Basic Payment Scheme (BPS) claims not paid in full: FOI release

Information request and response under the Freedom of Information (Scotland) Act 2002.

Information requested


Questions relating to the Basic Payment Scheme (BPS) answered below.



1.   How many applications for Basic Payment Scheme (BPS) claims have not been paid in full for the following years: 2015, 2016 and 2017 and what are the reasons for non-payment?


There are around 18,000 eligible applications each year across Scotland.






As at 08 February 2019, 15 eligible BPS applications being processed towards payment and a further 34 where work continues to assess eligibility.






You’ll be aware that under EU rules, only claims which have been fully checked and validated can be paid. For certain customers, with more complex situations such as claims that have been made on historic land parcels or entitlements or for cross-border businesses, it will take longer to process their payments. Some customers who are subject to inspections

that have shown a breach of scheme rules may also have to rectify these before payments can be made. We will continue to make progress with processing outstanding applications. The current figure of 49, at around 0.002% of the total, is fairly typical for this time in the payment year.


2.   How many hectares / value of claims applied for under the Basic Payment Scheme (BPS) have not been paid for 2015, 2016 and 2017 (relating to question 1 above)?


No BPS claims still needing paid for 2015.

For Claim years 2016 and 2017, the values are not final due to these claims being under active assessment/ review.

While our aim is to provide information whenever possible, in this instance the Scottish Government does not have the information you have requested for years 2016 and 2017. 

The reasons why we don’t have the information are explained in the Annex to this letter.


3.   How many Basic Payment Scheme (BPS) claims were rejected in 2015, 2016 and 2017 and what were the main reasons for the rejections?


In 2015, the base year of the 2014-2020 CAP, there were multiple routes to entitlements and many businesses were no longer entitled to payments under the new Regulations. It is not possible to quantify how many of these were in effect “rejected” as against those that were not eligible. In this instance, the Scottish Government therefore does not have the information you have requested for the year 2015.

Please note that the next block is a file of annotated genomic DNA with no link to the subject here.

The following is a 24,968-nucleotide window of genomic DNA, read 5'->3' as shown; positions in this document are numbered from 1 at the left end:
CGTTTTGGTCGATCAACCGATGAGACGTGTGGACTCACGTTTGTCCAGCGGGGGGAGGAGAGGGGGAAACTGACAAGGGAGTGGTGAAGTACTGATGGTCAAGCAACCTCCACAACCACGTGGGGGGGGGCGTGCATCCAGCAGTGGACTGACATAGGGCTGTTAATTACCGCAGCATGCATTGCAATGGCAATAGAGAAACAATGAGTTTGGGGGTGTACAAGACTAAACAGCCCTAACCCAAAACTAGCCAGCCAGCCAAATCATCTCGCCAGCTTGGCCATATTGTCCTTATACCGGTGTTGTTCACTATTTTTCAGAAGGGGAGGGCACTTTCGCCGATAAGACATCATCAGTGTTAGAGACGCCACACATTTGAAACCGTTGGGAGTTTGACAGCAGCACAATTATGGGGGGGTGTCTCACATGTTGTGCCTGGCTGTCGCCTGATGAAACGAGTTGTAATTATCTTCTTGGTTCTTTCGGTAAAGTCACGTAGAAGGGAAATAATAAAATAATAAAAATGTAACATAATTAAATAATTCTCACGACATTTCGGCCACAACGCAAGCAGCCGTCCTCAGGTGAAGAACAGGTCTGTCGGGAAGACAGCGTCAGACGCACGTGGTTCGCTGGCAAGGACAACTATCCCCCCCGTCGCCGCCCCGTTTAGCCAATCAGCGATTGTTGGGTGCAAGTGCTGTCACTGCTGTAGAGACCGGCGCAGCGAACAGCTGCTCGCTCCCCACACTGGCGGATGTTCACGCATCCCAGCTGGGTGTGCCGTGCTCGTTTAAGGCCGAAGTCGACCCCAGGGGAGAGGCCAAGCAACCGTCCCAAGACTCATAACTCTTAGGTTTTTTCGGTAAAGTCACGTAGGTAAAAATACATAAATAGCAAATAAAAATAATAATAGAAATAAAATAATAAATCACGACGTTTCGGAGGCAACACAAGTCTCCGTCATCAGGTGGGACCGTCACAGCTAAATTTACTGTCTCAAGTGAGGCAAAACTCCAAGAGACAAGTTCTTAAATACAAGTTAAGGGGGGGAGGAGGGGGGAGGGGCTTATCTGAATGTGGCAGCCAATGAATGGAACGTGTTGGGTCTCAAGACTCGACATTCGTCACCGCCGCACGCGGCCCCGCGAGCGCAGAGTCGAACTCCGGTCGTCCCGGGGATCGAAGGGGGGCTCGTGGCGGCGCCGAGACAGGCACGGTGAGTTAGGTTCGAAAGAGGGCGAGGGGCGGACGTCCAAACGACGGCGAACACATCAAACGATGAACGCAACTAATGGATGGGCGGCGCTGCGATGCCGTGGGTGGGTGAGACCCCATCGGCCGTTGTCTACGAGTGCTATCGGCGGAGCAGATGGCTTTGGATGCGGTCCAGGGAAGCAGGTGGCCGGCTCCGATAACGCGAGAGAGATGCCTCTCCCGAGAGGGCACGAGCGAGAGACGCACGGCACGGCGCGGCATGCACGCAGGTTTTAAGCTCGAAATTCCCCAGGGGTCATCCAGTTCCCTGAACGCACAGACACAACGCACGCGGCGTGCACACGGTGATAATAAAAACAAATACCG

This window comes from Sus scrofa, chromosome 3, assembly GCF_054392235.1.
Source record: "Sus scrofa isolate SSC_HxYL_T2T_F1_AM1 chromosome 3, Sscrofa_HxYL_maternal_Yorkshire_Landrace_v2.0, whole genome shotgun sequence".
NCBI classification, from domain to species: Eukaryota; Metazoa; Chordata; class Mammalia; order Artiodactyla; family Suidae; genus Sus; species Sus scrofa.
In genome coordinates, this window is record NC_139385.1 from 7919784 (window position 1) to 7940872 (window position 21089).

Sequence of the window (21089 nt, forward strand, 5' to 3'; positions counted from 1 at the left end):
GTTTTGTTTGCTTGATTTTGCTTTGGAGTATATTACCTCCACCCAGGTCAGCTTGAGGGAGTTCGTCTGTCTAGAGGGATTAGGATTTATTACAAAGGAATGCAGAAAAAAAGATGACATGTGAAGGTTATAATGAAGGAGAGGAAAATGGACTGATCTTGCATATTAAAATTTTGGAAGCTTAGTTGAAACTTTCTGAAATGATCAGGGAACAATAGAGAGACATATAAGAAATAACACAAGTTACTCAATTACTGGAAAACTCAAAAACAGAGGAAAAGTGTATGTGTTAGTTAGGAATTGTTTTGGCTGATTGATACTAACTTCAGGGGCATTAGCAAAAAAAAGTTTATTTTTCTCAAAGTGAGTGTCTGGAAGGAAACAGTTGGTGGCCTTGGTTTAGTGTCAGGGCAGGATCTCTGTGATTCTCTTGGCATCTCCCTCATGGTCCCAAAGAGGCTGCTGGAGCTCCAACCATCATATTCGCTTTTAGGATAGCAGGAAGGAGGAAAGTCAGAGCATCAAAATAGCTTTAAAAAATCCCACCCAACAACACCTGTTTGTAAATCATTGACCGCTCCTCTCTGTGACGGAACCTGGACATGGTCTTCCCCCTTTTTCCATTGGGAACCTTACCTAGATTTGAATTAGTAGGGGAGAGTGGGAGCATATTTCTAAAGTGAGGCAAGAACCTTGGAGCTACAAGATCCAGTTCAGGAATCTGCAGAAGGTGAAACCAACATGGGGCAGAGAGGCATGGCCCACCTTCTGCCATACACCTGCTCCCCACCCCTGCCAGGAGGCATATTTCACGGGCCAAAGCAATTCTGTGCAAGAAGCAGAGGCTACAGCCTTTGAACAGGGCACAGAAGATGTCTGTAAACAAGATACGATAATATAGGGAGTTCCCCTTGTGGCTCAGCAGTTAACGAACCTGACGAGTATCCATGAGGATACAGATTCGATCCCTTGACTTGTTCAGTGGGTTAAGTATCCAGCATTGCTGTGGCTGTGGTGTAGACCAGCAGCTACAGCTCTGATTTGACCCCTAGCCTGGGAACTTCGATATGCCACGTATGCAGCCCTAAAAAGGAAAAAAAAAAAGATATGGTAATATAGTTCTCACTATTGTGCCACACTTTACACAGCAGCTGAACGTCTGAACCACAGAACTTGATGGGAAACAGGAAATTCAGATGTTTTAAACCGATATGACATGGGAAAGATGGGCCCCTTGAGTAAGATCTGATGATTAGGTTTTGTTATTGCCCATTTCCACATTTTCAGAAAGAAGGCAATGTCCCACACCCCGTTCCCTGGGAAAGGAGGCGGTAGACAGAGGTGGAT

The cases listed below failed under the Application to the National Reserve and thus were not allocated payment entitlements and in effect rejected for Basic Payment Scheme.






4.   How many BPS applications for 2015, 2016 and 2017 are in dispute by claimants (for example, applications at appeal stage / at court)?


The figures below cover Schemes BPS, ENT, National Reserve, SAF:







While the number of disputes may increase, this still represents less than 0.01% of applications in each Scheme year.


5.   How many post payment challenges have to date been received by RPID for the following claim years: 2015, 2016, and 2017 (requesting a formal review under the appeals process)


This is the same as question 4 as a review is only valid following a reduction, refusal, recovery or postponement of a payment


6.   Of those received how many remain unresolved/are outstanding?


We do not hold this information, but there are 35 review requests that have so far been assessed as valid and are under active consideration. 


7.   How many formal complaints has RPID received for BPS since 2015 and how many remain outstanding and what was the success rate of these formal challenges?


The SG Complaints Handling Procedure (CHP) is a route for individuals to raise complaints concerning the Scottish Government’s service standards, and is not a route by which to seek to alter CAP payments or to challenge application of the regulations. Accordingly, it is unlikely we would ever get a complaint specifically about BPS. A small number of formal complaints (around 1/year) relating to the service customers have received in dealing with staff in Agriculture and Rural Economy, including perceived discourtesy, arrangements for inspections, or unclear/misleading advice or guidance, have been received during the years you specify.





The Scottish Government does not have the information

Section 17(1) of FOISA (information not held) requires the Scottish Government to notify you if it does not have the information you requested.  The Scottish Government does not have the information you have asked for because some of the data in your request is not held. For Question 2 the figures are not held in the form requested and are subject to significant change as cases are processed.


About FOI

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Please quote the FOI reference
Central Enquiry Unit
Phone: 0300 244 4000

The Scottish Government
St Andrews House
Regent Road

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